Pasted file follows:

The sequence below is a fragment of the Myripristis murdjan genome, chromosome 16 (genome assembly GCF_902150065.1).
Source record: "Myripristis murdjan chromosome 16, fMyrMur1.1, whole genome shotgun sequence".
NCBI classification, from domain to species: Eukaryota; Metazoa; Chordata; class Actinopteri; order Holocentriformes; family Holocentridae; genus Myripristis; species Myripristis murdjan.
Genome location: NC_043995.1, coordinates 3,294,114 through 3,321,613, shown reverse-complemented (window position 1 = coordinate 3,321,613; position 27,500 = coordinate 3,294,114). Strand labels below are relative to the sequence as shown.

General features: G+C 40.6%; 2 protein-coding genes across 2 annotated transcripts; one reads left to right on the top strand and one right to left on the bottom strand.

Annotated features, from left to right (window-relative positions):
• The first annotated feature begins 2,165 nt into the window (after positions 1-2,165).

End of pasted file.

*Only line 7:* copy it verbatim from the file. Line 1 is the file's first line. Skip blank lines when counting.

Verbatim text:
• The first annotated feature begins 2,165 nt into the window (after positions 1-2,165).